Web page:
Monday, March 30, 2015
Tale of two coasts—BC rejects oil industry, NL embraces it. My speech in the Commons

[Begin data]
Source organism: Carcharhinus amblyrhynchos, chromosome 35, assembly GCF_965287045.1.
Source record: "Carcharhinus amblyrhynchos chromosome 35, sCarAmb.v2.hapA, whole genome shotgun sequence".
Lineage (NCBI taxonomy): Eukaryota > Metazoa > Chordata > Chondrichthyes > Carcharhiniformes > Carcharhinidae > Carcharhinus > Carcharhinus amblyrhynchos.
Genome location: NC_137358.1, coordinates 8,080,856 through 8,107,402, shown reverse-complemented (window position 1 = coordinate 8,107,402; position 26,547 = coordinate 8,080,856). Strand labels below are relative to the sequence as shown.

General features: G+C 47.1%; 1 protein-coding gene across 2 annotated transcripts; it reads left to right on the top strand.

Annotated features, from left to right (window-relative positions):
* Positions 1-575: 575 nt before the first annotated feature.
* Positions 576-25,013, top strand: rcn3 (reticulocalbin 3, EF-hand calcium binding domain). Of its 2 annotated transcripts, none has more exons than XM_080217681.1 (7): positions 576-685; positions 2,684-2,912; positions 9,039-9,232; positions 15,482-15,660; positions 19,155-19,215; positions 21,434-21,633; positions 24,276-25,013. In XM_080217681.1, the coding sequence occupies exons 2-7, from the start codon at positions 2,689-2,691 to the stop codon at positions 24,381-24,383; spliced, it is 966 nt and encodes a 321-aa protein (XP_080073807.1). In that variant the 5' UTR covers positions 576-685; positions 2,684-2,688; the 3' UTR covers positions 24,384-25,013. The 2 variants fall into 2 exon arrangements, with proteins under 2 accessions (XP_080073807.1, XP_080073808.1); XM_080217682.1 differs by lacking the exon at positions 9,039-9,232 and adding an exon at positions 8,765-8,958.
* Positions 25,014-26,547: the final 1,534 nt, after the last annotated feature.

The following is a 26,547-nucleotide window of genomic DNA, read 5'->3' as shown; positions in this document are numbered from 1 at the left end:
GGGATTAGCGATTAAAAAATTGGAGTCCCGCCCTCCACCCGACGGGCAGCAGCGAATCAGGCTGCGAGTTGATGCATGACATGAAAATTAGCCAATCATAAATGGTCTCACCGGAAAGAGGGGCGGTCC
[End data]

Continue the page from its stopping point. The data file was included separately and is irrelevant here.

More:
I gave the following 10-minute speech Monday in the House of Commons on a private member’s bill to ban supertankers from British Columbia’s North Coast. Mr. Speaker, I stand in support of Bill C-628, an Act to amend the Canada Shipping Act, 2001 and the National Energy Board Act. My party, the New Democratic Party of Canada, has stood with First Nations and communities across British Columbia in their opposition to the Enbridge Northern Gateway since day 1. This Bill would enshrine a crude oil tanker ban on British Columbia’s North Coast into law, it would set it in stone. Mr. Speaker, I’ve never been to B.C. North Coast. In fact, I’ve only been to British Columbia once — to the City of Vancouver two or three years ago. As you know, Mr. Speaker, I represent St. John’s South-Mount Pearl in Newfoundland and Labrador. As a representative of Canada’s most easterly province, I’m on my feet here today speaking about a bill impacting Canada’s most westerly province. We share a lot in common, Mr. Speaker. I hear about how beautiful, how unique, how pristine British Columbia is. But I certainly can’t imagine — couldn’t even conceive it, Mr. Speaker — B.C. being any more beautiful, any more unique or pristine than Newfoundland and Labrador. There are similarities, Mr. Speaker, but there are differences, too. I know the differences well. British Columbia has had a moratorium on oil and gas drilling off its coast since 1959 — that’s 56 years. Oil and gas companies have been drilling off Newfoundland and Labrador for a dog’s age, Mr. Speaker, for decades. There’s a moratorium off B.C., and just the opposite off Newfoundland and Labrador, where oil companies have been filling their boots for years, Mr. Speaker. While there’s no offshore oil and gas industry off B.C., Mr. Speaker, we’ve had one on the Grand Banks of Newfoundland since the 1990s. In fact, the first offshore oil project — Hibernia, and the construction of the project’s Gravity Based Structure in the 1990s — saved Newfoundland and Labrador’s economy. Because at the same time as the Hibernia project was getting off the ground our northern cod stocks were in complete collapse. The northern cod moratorium of 1992 was the biggest layoff in Canadian history to that point, Mr. Speaker, it may still well the biggest layoff in our history. Thirty thousand plus people were thrown out of work immediately, Mr. Speaker, and those were direct jobs. Mr. Speaker, Newfoundland and Labrador has done well by the oil industry. Very well, Mr. Speaker. We’ve been a have province since November 2008, Mr. Speaker, contributing more to the country than we get back. Between 1949, when Canada joined our province, and 2008 we were a have-not province. And that hurt not just our economy, Mr. Speaker, but our psyche as well. But there are people, Mr. Speaker, who say that the oil industry has hurt Newfoundland and Labrador in certain ways. In that there’s too much emphasis on the non-renewable oil and gas industry and not enough attention to our greatest renewable industry – the fishery. Economic diversification also hasn’t happened, Mr. Speaker. The Newfoundland and Labrador government is facing a $916-million deficit this year alone because oil revenues are down so severely. And there’s nothing to pick up the slack. The Government of Canada has also turned away from the fishery, Mr. Speaker, with constant cuts to fisheries science and research. Yes, Mr. Speaker, there are some lessons B.C. can learn from Newfoundland and Labrador. This bill would stop the Enbridge Northern Gateway pipeline in its tracks. Enbridge proposes that super tankers the length of the Empire State Building thread their way through the needle that is the sensitive and difficult waters of the Douglas Channel and BC’s North Coast. Over the project’s 50-year lifespan, Mr. Speaker, you’re talking an estimated 11,000 tanker trips. What are the odds of a devastating accident or catastrophe? Most British Columbians and First Nations don’t want to take that chance, Mr. Speaker. There’s constant oil tanker traffic in and out of Placentia Bay, Newfoundland, Mr. Speaker, and Placentia Bay is seen as the area in Canada with possibly the highest risk of an oil spill. It was only recently, Mr. Speaker, that the Atlantic Pilotage Authority wanted to move the pilot station — where pilots board tankers to help guide them through the tricky waters — deeper into Placentia Bay. But they backed off, Mr. Speaker, when Opposition rang out — including right here in this House — because it made no sense. Because it increased risk, Mr. Speaker. As it stands, Mr. Speaker, Transport Canada’s oil spill response equipment for Placentia Bay is located hundreds of kilometres away in a warehouse in the City of Mount Pearl. One of the first papers I read in preparing to speak on this bill, Mr. Speaker, was a report carried out for B.C.’s First Nations, a report entitled Assessing Offshore Oil and Gas Development on British Columbia’s coast. The report said that risk of oil spills is declining with new management practices and technology. Fair enough, Mr. Speaker, and I suppose it is. Here’s the interesting part, Mr. Speaker, “However, oil spills are a relatively common occurrence in oil and gas development. Newfoundland has recorded 138 small oil spills from 1997 to 2002." In the 13 years since, Mr. Speaker, you can bet there have been dozens — hundreds even — more spills. Returning to British Columbia, Mr. Speaker. There are two concerns with the Enbridge Northern Gateway — the impact on the environment and the impact on the economy. The Enbridge Northern Gateway project would move 525,000 barrels of diluted bitumen per day from Bruderheim, Alberta to Kitimat, B.C. The 1,177-kilometre pipeline would cross the Rocky Mountains — which, I hear, Mr. Speaker, are almost as beautiful, as rugged as Newfoundland and Labrador’s mountain ranges. So the pipeline would cross the Rocky Mountains and hundreds of rivers and streams. And from Kitimat, Mr. Speaker, the bitumen would be loaded onto super tankers and shipped down the Douglas Channel and along B.C. North Coast to Asia or California. B.C. North Coast is known for great biological diversity and extreme weather. Sounds like home, Mr. Speaker. The North Coast is home to 120 species of birds; 27 species of marine mammals; orcas, grey and humpback whales — not to mention salmon, halibut and other fisheries. Again, Mr. Speaker, sounds just like home. An oil spill would be devastating. Super tankers don’t stop on a dime, Mr. Speaker, they have a minimum stopping distance of 3 kilometres. Mr. Speaker, the economic cost of a spill would be equally as devastating. B.C. seafood sector generates close to $1.7 billion a year; wilderness tourism is worth another $1.55 billion. That’s well over $3 billion a year. Imagine the dent an oil spill would take out of those numbers, Mr. Speaker. But there’s another economic impact, Mr. Speaker — not just to B.C., but to all of Canada. The Alberta Federation of Labour estimates that 26,000 jobs could be created in Alberta if those 525,000 barrels of diluted bitumen were upgraded and refined right here in Canada. Why, Mr. Speaker, would we ship out unrefined bitumen? Why, Mr. Speaker, would we throw away 26,000 jobs? How does that make sense, Mr. Speaker? How is that smart? Mr. Speaker, Newfoundland and Labrador hasn’t just benefited from our own oil and gas industry. Alberta’s oil sands have pumped hundreds of millions of dollars — dare I say billions of dollars, Mr. Speaker — into our economy through the hundreds and thousands of Newfoundlanders and Labradorians who migrate west every day, every week, every year. I speak with them on the planes, Mr. Speaker, I see them at the airports. They travel to places like Fort Mac —Newfoundland and Labrador’s second biggest city as the joke goes. Why, Mr. Speaker, would Canada support a pipeline that threatens so much of our environment and exports jobs to other countries? There are three coasts in Canada, Mr. Speaker, each are equally as important. In B.C., Mr. Speaker, as with Newfoundland and Labrador, we live and die by the sea. If we jeopardize our oceans and coasts, Mr. Speaker, our culture, our heritage, our economy is lost. Thank you, Mr. Speaker.